Showing posts from October, 2012

Lessons from Mr McIntosh

My previous article got me thinking about another issue that runs to the core of good vs. bad teaching. I think it is best illustrated by giving you an example from my past: When I was just 10 years old I moved to a new school in a new country. For the first time in my life I was subjected to a very rigorous discipline – smart uniforms, hair-length regulations, shined shoes and the threat of the cane if anything was amiss. In addition to this we had twice yearly sets of formal examinations and regular marked assignments in all the distinct subjects (namely two languages, mathematics, history, geography, science, as well as sundry subjects like art and woodwork). For whatever reason, I thrived. Perhaps I was searching for some sort of structure that my previous "New Age" schools had not provided. Whatever the cause, it seemed that overnight I went from being the kid who had to repeat year 5 (and for whom "special schooling" had been suggested – I'm not k

Effective teaching: finding the right key

Many years ago, I recall my teacher Bob Davies saying the following to me: "What sparks a revelation in one student won't in another. Something that motivates or inspires a particular student might have no effect on anyone else in your class. In each case there is a key. If a student can't do a particular technique or isn't progressing generally, look first to yourself as the cause of the problem. Have you found the right key? If not, keep trying until you do." Now it's true that there is a limit on how much an instructor can beat him/herself up. But that doesn't mean he/she should stop trying either. A good example was a class I held last week: I was pouring heart and soul into teaching a group of taiji beginners: I was amiably and patiently going through the movements, being careful not to over-correct or over-explain while ensuring that they had the requisite information. However I could see that, despite my best efforts, they were still s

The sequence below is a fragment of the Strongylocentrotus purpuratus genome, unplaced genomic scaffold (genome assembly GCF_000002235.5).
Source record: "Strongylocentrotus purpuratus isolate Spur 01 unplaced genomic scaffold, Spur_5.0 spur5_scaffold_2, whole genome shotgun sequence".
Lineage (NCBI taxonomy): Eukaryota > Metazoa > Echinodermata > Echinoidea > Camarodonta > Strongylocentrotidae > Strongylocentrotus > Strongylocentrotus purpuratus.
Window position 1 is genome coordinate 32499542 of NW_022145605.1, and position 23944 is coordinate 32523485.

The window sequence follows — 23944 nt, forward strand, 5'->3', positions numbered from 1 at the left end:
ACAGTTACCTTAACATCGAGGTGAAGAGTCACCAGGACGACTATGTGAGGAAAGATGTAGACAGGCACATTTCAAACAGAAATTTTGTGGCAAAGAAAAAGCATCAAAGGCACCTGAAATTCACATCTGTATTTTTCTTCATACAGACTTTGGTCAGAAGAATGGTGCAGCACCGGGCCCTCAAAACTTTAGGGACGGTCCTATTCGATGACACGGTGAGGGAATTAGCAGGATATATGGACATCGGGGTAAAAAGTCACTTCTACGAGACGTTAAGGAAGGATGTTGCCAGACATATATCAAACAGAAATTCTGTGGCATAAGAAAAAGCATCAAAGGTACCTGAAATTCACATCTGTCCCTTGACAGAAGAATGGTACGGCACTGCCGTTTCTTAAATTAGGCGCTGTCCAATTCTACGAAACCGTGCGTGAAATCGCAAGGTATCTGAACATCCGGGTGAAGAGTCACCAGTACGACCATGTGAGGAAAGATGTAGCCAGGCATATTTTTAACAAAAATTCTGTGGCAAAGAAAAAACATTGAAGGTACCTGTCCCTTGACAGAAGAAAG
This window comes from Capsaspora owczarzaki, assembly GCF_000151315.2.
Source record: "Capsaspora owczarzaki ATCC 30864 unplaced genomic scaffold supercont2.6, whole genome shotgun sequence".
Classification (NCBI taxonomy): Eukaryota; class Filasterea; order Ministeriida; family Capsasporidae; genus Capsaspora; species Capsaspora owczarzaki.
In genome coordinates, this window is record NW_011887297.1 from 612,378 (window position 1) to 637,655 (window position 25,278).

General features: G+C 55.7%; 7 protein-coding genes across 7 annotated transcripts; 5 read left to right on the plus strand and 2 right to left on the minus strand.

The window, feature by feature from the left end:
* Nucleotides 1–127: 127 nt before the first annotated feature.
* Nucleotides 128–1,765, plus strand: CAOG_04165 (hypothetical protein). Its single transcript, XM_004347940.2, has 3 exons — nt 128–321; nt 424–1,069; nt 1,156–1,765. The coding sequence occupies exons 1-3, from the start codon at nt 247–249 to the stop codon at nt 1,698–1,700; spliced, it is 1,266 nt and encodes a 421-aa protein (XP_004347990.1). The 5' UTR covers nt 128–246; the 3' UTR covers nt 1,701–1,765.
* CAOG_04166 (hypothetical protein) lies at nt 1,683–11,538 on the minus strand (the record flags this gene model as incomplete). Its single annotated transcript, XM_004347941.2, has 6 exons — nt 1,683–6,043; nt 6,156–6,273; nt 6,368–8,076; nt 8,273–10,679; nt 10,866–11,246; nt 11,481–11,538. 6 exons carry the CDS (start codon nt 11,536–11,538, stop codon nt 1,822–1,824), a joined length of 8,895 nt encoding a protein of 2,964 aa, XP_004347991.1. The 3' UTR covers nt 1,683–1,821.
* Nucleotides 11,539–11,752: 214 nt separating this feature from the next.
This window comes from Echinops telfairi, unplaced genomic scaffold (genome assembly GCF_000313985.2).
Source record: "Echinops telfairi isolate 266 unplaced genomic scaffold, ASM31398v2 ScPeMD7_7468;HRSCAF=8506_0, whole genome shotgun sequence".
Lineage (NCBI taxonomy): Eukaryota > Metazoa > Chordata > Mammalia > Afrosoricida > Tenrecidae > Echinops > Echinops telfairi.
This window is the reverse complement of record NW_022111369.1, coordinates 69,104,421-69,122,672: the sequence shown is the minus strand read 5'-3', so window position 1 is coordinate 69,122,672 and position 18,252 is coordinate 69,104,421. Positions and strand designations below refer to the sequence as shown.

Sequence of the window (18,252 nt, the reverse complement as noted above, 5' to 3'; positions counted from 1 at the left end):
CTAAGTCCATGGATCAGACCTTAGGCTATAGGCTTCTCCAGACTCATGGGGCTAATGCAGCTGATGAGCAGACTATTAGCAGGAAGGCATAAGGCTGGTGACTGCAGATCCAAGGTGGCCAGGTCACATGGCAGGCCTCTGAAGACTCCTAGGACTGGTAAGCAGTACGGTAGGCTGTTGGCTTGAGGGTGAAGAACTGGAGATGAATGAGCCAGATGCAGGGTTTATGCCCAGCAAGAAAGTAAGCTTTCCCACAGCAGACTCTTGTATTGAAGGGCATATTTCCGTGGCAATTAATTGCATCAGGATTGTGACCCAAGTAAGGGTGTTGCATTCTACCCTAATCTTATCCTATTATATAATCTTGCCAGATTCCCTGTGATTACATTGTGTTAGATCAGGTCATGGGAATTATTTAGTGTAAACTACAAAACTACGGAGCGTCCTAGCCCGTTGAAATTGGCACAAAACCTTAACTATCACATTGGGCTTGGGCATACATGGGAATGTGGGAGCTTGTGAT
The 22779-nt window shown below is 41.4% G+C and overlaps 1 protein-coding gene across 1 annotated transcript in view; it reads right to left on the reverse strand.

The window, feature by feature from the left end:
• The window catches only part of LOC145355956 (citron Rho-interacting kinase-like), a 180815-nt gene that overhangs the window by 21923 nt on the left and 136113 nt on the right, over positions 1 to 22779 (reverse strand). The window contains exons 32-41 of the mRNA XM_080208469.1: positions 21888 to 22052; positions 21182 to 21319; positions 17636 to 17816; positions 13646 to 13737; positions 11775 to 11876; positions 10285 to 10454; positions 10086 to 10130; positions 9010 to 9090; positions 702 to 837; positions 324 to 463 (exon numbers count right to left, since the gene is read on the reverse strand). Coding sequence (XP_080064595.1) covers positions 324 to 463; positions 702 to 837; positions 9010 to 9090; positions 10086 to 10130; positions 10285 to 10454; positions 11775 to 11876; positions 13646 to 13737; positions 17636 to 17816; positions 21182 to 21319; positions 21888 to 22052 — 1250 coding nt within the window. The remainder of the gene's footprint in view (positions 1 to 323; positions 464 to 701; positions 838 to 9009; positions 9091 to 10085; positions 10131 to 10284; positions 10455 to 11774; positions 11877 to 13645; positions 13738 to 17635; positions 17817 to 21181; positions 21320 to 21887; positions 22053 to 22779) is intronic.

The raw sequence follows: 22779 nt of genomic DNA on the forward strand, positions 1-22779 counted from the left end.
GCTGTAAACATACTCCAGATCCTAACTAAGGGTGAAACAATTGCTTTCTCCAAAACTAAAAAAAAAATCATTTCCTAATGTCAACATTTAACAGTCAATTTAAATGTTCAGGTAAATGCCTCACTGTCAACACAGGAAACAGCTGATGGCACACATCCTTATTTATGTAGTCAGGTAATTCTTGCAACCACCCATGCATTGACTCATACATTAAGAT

Gauging martial artists by "how they move"

I remember many years ago, sitting on my first grading panel assisting my instructor Bob Davies. I had grading sheets in front of me and was responsible for writing down appropriate, constructive comments on two of the students' performances. At the conclusion of the grading Bob turned to me and said: "What did you think of student A?" I said that I thought student A had made some sequential mistakes in one of his required forms and clearly did not know it inside out.     "What about student B?" I said student B had executed every sequence properly, but the form wasn't very good.     "Who passes?"     "Neither?" I guessed.     "No. In this case student A passes and student B does not."     "But, with respect Sensei, that doesn't seem entirely fair. Student B fulfilled all the requirements where student A did not."     "No, student B didn't fulfil all the requirements," he said. Then h

Kata, kinaesthesia, proprioception and motor learning

Nowadays it is common to hear martial artists say: "Kata teaches principles – not techniques." And many of us will sagely nod in agreement. But what does this expression really mean? We might have an intuitive understanding that this is a true statement, but how does it manifest? Put another way, how does kata teach "principles" and not "techniques"? What is the process by which this occurs and what are some examples? I have shelved writing an article about this for some time. I knew that the answer lay in an analysis of kinaesthesia and proprioception and their role in motor learning. But that is a big topic, requiring some considered thought and planning. And I am inherently lazy. However a recent exchange with a correspondent made me realise just how little incisive, accessible information there is about this topic. Sadly, it seems "proprioception" and "kinaesthesia" are often just "big words" thrown into a mix